Unzipping my coat and offering my fingers, the dragonfly revived, released its grip on my shirt and crawled up and onto the back of my hand, where, once rested from its struggle, it began to rotate its eye-dominated head from side to side, animate its wings, and coil and recoil its tail-like body.

Flight check.

Sensors. Wings. Runway clearance.

With caution, the dragonfly advanced onto my thumb where it rested for several minutes – long enough for me to clumsily get my phone out and take its photograph.

Its wings moving again, but this time escalating towards a hum, the dragonfly lifted, paused mid-air, rotated in a complete circle, and then as quickly as its panicked presence had entered my life, was gone up and over the sparsely hued tops of nearby trees.

Before I sat down to write this evening and against my better judgment I glanced at the news. The pandemic is out of control, Following the election political chaos looms. Democracy is reportedly at the brink. We’ve passed the tipping point of climate change.

I shut my eyes, fill my lungs with air, and let my head fall back. My forearms and fingers sink into the chair. The fall foliage this year – as it has every year – seems more spectacular than ever before. Last week a wild rabbit with a curious circle of white hair on its throat and long missing from our yard, returned to eat the clover in the autumn grass. Tomorrow the old lumber, carried down the hill and stacked in my truck, will go to a recycling center. A thank you came in the mail this afternoon from a children’s hospital. One of our grandsons called last night just to say hello; an old friend texted a short while afterwards to say that he missed me.

My eyes still shut, my hands cup together and rise to my face. I breathe into the hallow of the space they’ve created and as I do they fall slowly away and begin to part from one another. Mid-position they pause. The dragonfly hovers for a moment just above my fingertips. Its enormous eyes are focused on mine.

Flight check.

Sensors. Wings. Runway clearance.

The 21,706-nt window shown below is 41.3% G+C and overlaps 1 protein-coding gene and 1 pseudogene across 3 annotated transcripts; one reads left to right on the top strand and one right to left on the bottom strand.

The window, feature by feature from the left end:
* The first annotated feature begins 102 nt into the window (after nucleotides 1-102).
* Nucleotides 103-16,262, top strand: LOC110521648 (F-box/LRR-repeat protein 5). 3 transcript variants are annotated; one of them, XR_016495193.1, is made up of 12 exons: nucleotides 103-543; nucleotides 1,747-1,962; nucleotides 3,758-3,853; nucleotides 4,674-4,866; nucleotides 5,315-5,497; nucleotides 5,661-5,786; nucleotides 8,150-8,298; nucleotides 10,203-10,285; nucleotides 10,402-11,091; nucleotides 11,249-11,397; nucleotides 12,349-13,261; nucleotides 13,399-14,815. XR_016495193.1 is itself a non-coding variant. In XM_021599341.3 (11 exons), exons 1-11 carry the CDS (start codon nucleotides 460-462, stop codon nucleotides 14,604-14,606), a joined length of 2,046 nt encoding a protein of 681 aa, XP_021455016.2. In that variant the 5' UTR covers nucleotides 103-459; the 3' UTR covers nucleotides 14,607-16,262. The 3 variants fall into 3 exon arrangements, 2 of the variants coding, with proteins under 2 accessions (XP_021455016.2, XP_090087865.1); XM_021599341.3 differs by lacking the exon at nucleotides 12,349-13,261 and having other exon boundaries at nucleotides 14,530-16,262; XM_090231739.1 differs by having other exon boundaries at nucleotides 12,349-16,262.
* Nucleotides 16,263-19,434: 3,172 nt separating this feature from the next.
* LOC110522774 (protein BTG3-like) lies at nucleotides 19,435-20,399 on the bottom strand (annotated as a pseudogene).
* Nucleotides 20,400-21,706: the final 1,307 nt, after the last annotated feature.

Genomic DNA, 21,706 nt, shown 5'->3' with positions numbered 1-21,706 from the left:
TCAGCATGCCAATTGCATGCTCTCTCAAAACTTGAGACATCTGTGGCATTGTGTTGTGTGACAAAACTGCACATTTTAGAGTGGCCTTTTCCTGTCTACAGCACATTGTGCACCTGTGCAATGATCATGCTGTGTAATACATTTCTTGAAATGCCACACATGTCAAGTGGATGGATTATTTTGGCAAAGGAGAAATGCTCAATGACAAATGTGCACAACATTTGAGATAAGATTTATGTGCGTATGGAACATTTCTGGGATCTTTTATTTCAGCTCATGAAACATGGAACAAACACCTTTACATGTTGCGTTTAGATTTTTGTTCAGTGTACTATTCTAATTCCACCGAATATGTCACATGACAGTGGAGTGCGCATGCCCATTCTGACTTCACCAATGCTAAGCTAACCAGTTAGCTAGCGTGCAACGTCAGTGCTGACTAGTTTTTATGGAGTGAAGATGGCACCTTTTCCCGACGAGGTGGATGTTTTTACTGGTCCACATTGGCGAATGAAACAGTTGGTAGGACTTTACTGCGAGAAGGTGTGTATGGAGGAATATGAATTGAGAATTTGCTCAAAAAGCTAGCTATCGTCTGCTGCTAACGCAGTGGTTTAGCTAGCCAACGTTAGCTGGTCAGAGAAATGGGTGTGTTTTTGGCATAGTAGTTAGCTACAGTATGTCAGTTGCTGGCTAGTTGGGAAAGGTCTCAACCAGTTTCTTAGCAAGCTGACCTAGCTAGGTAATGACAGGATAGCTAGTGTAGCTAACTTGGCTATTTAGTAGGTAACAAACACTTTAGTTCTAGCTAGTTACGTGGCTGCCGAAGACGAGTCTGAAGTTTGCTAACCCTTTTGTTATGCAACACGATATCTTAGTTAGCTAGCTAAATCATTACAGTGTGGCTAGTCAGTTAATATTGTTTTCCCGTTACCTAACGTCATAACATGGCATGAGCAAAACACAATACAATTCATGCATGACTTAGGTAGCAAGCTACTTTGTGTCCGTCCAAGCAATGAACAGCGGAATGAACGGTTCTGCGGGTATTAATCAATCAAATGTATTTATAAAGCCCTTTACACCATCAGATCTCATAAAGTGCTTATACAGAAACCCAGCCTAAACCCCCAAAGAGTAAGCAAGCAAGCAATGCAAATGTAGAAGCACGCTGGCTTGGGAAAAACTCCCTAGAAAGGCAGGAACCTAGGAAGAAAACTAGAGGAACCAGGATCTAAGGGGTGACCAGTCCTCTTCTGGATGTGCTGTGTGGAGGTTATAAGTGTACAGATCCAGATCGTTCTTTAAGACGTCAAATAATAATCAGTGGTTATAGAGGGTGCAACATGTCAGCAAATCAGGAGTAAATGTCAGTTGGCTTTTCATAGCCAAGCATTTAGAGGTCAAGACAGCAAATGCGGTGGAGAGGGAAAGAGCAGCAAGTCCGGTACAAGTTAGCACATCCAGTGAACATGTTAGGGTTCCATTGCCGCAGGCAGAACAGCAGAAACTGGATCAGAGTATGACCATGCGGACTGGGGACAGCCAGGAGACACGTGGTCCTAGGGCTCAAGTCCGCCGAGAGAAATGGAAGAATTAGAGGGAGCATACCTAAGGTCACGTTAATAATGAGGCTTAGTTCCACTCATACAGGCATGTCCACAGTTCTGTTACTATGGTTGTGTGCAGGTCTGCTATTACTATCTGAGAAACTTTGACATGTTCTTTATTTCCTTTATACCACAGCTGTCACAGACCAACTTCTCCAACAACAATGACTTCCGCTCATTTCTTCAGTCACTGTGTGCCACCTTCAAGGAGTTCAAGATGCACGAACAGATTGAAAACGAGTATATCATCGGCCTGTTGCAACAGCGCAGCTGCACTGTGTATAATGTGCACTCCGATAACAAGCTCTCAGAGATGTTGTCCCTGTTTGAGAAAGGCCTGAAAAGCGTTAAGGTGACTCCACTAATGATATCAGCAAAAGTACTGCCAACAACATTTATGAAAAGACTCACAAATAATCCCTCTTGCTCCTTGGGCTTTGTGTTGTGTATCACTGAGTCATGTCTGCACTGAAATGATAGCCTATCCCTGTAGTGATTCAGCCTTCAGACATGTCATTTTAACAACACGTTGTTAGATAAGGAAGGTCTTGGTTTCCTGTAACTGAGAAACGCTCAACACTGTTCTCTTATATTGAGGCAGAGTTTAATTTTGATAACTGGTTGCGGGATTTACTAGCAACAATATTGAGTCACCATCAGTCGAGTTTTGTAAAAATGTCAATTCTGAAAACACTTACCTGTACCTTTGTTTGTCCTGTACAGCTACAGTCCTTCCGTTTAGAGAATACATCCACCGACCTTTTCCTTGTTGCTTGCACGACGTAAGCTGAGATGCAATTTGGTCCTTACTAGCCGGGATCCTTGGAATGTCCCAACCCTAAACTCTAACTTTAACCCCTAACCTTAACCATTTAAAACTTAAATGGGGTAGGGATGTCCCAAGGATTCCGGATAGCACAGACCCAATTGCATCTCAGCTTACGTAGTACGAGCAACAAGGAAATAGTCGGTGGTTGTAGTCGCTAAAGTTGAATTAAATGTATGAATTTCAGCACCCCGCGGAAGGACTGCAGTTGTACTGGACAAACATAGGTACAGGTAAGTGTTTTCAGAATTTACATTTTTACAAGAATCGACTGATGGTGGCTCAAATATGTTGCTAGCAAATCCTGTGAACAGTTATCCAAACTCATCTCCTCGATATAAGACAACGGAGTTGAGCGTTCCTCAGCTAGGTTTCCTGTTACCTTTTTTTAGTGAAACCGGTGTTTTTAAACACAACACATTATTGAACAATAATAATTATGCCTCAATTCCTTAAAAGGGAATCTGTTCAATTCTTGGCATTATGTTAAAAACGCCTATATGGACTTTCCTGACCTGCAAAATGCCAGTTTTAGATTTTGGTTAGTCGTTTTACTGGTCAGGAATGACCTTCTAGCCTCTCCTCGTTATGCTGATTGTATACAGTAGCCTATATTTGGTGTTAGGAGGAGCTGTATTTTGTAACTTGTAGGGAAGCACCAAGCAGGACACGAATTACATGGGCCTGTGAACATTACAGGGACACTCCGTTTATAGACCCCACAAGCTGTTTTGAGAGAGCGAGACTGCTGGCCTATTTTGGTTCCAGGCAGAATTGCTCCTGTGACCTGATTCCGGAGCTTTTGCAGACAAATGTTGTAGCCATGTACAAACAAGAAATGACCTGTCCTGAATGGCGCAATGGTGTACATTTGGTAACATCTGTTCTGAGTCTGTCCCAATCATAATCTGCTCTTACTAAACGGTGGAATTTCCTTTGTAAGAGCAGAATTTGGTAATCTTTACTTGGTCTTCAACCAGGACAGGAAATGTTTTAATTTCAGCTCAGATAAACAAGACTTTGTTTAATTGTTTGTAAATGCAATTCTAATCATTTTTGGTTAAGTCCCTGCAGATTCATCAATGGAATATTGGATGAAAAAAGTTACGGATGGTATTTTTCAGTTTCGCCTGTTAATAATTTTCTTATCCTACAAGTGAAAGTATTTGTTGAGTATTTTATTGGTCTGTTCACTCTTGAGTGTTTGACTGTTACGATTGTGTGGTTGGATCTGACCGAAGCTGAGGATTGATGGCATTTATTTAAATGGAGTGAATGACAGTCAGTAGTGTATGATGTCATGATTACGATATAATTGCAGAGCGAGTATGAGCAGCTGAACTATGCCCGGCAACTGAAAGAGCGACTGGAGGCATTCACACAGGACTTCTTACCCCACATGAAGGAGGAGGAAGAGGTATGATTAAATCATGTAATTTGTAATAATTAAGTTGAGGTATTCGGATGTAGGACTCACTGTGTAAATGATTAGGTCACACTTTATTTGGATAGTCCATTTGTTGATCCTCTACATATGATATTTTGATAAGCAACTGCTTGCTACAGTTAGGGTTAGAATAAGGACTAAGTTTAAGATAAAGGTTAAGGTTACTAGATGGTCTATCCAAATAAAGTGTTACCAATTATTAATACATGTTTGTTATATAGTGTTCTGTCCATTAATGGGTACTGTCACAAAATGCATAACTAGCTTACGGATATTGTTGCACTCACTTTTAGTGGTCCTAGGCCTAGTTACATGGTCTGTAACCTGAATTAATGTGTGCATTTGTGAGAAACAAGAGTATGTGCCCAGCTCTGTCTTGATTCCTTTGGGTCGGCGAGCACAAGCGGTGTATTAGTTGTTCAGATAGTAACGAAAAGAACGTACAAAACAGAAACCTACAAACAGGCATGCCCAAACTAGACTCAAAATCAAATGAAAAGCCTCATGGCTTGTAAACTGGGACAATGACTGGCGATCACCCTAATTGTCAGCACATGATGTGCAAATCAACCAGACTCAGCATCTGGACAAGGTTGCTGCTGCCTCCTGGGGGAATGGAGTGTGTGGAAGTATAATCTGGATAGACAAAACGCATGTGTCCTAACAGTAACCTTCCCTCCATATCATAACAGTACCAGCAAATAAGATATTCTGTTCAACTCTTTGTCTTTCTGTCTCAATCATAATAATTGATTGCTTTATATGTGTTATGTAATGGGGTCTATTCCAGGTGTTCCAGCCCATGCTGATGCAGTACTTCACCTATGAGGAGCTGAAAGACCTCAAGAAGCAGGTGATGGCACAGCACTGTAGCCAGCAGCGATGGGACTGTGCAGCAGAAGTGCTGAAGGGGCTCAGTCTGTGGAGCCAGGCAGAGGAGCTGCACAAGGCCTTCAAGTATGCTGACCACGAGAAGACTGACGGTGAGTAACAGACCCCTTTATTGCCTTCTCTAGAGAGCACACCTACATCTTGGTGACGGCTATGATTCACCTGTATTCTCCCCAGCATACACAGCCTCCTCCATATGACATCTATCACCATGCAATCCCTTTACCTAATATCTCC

A hum rising above his hands, a brush of air against his face, a boy reaches for his pen and begins to write.

6 Responses

  1. Sheila Turcotte says:

    This was so very beautiful! Thank you for reminding all of us that there is always hope! Stay well and happy!

  2. Coleen Hoffman says:

    Thank you for this beautiful essay; it really lifts my sprits. If I could wish for one thing (which has nothing to do with your writing) it would be that your sidebar comments be on a lighter background, so when I print it for Kay it is more clear to read. Remember, we have old eyes. I love you Fred. Coleen

  3. Cristy Murray says:

    Love you, Fred. Wishing you and Kathy a very Happy Thanksgiving and hope we can get together to share a coffee soon. Thank you for rescuing the beautiful dragonfly.

  4. Fred Swan says:

    So good to hear from you Cristy! The dragonfly reviving was such a hopeful thing to experience. Would really like to see you too. We’ll watch the weather gods of December and maybe be able to meet up before the end of the year.

  5. Fred Swan says:

    Hoping Kay is doing okay. Maybe in a FB message, you could send me her number. Thank you for writing. I’m working on the website to learn the techs of it. I think I know how to change the text color. Will give it a try. Hoping things are good in your life.

  6. Fred Swan says:

    Thank you so very much Sheila! The dragonfly encounter was one of those events that I’ll carry along when doubt comes along. And thank you for writing.